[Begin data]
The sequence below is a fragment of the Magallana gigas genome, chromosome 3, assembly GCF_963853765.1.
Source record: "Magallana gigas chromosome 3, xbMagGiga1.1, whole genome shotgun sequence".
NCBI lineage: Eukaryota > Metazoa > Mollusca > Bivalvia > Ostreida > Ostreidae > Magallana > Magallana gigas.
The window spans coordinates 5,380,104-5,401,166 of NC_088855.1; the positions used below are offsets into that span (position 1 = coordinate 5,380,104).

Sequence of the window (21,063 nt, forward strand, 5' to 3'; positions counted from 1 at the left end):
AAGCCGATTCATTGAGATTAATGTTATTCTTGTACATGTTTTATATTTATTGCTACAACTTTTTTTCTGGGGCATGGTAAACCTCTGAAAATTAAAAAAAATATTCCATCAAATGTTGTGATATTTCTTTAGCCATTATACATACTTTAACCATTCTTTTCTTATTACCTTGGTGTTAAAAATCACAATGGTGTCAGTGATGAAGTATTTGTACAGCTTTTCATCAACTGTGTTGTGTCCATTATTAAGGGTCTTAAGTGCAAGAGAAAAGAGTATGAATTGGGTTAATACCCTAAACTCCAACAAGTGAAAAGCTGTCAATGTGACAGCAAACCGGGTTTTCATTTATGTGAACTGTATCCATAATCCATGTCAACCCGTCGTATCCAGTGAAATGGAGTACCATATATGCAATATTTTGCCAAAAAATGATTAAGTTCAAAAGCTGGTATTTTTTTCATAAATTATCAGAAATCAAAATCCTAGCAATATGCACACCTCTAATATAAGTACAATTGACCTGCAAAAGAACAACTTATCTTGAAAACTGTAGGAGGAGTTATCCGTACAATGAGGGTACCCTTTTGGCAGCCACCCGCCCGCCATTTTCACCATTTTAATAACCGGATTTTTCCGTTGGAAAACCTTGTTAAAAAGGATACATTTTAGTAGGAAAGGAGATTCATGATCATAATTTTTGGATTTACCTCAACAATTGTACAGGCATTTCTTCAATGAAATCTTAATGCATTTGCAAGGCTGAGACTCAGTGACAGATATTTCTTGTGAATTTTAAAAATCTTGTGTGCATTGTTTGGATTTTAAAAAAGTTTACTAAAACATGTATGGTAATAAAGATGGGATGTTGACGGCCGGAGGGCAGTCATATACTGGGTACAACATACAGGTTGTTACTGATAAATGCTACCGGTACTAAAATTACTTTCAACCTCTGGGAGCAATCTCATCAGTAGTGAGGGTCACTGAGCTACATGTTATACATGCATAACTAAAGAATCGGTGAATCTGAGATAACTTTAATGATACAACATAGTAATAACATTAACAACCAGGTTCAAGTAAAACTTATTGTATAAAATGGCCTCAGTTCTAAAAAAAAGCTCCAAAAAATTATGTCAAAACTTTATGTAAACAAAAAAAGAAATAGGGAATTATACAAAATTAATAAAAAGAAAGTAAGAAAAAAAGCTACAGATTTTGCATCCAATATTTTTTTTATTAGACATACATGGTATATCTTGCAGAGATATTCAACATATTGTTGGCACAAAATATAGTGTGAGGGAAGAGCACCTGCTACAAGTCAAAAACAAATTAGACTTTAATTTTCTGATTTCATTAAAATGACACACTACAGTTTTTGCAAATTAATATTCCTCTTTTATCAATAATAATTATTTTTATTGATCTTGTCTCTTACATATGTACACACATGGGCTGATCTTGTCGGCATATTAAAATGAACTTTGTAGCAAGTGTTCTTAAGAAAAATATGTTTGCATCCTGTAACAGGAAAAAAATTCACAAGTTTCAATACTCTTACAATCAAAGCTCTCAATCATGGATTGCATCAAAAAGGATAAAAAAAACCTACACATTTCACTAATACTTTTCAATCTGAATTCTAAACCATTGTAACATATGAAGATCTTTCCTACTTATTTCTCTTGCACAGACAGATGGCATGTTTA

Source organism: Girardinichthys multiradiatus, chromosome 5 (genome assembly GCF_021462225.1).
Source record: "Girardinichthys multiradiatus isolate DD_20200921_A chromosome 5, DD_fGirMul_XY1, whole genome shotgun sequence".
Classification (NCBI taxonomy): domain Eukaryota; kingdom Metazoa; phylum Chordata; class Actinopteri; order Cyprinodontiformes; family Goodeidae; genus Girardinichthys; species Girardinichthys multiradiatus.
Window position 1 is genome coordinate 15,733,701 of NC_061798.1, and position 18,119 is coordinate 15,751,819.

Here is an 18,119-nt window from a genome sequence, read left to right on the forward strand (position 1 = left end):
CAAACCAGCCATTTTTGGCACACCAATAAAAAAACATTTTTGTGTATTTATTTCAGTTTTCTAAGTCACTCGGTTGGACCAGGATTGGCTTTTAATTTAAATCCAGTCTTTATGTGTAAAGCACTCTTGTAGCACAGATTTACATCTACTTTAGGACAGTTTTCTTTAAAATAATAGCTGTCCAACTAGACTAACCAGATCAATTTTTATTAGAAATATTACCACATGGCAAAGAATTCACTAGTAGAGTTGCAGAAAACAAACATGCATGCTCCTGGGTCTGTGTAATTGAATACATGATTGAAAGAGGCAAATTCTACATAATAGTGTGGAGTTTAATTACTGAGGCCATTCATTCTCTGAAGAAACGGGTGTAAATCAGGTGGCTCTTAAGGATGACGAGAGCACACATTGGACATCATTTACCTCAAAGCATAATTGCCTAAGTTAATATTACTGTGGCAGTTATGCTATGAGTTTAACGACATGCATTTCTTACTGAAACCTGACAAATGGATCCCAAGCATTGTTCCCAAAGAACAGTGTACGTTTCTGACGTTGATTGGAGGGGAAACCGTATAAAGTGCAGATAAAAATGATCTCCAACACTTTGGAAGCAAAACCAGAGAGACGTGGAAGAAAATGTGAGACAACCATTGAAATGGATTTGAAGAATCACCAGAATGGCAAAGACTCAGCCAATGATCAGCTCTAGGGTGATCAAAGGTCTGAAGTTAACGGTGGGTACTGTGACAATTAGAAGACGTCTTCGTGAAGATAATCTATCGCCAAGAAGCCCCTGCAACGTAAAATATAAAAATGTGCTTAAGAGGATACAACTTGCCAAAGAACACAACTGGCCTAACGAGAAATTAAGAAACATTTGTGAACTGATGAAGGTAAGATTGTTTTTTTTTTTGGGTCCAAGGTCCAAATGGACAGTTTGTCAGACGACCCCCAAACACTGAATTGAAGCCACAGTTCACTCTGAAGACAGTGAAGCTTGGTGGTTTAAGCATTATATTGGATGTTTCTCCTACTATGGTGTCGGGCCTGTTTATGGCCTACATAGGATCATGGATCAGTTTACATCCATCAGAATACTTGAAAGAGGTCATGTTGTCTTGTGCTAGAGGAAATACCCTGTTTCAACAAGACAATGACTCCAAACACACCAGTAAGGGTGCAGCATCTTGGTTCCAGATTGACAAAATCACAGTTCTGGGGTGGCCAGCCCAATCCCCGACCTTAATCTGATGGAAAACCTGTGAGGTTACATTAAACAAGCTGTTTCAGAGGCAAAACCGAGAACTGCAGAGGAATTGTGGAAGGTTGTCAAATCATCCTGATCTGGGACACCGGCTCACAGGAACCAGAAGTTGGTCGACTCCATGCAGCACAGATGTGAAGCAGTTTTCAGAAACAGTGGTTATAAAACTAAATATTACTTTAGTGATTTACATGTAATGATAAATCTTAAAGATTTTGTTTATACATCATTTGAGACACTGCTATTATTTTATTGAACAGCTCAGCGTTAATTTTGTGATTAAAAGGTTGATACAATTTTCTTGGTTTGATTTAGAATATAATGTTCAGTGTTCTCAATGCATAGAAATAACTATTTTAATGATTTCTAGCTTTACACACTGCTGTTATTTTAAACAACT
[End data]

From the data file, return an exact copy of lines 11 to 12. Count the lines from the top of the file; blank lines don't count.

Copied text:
Here is an 18,119-nt window from a genome sequence, read left to right on the forward strand (position 1 = left end):
CAAACCAGCCATTTTTGGCACACCAATAAAAAAACATTTTTGTGTATTTATTTCAGTTTTCTAAGTCACTCGGTTGGACCAGGATTGGCTTTTAATTTAAATCCAGTCTTTATGTGTAAAGCACTCTTGTAGCACAGATTTACATCTACTTTAGGACAGTTTTCTTTAAAATAATAGCTGTCCAACTAGACTAACCAGATCAATTTTTATTAGAAATATTACCACATGGCAAAGAATTCACTAGTAGAGTTGCAGAAAACAAACATGCATGCTCCTGGGTCTGTGTAATTGAATACATGATTGAAAGAGGCAAATTCTACATAATAGTGTGGAGTTTAATTACTGAGGCCATTCATTCTCTGAAGAAACGGGTGTAAATCAGGTGGCTCTTAAGGATGACGAGAGCACACATTGGACATCATTTACCTCAAAGCATAATTGCCTAAGTTAATATTACTGTGGCAGTTATGCTATGAGTTTAACGACATGCATTTCTTACTGAAACCTGACAAATGGATCCCAAGCATTGTTCCCAAAGAACAGTGTACGTTTCTGACGTTGATTGGAGGGGAAACCGTATAAAGTGCAGATAAAAATGATCTCCAACACTTTGGAAGCAAAACCAGAGAGACGTGGAAGAAAATGTGAGACAACCATTGAAATGGATTTGAAGAATCACCAGAATGGCAAAGACTCAGCCAATGATCAGCTCTAGGGTGATCAAAGGTCTGAAGTTAACGGTGGGTACTGTGACAATTAGAAGACGTCTTCGTGAAGATAATCTATCGCCAAGAAGCCCCTGCAACGTAAAATATAAAAATGTGCTTAAGAGGATACAACTTGCCAAAGAACACAACTGGCCTAACGAGAAATTAAGAAACATTTGTGAACTGATGAAGGTAAGATTGTTTTTTTTTTTGGGTCCAAGGTCCAAATGGACAGTTTGTCAGACGACCCCCAAACACTGAATTGAAGCCACAGTTCACTCTGAAGACAGTGAAGCTTGGTGGTTTAAGCATTATATTGGATGTTTCTCCTACTATGGTGTCGGGCCTGTTTATGGCCTACATAGGATCATGGATCAGTTTACATCCATCAGAATACTTGAAAGAGGTCATGTTGTCTTGTGCTAGAGGAAATACCCTGTTTCAACAAGACAATGACTCCAAACACACCAGTAAGGGTGCAGCATCTTGGTTCCAGATTGACAAAATCACAGTTCTGGGGTGGCCAGCCCAATCCCCGACCTTAATCTGATGGAAAACCTGTGAGGTTACATTAAACAAGCTGTTTCAGAGGCAAAACCGAGAACTGCAGAGGAATTGTGGAAGGTTGTCAAATCATCCTGATCTGGGACACCGGCTCACAGGAACCAGAAGTTGGTCGACTCCATGCAGCACAGATGTGAAGCAGTTTTCAGAAACAGTGGTTATAAAACTAAATATTACTTTAGTGATTTACATGTAATGATAAATCTTAAAGATTTTGTTTATACATCATTTGAGACACTGCTATTATTTTATTGAACAGCTCAGCGTTAATTTTGTGATTAAAAGGTTGATACAATTTTCTTGGTTTGATTTAGAATATAATGTTCAGTGTTCTCAATGCATAGAAATAACTATTTTAATGATTTCTAGCTTTACACACTGCTGTTATTTTAAACAACT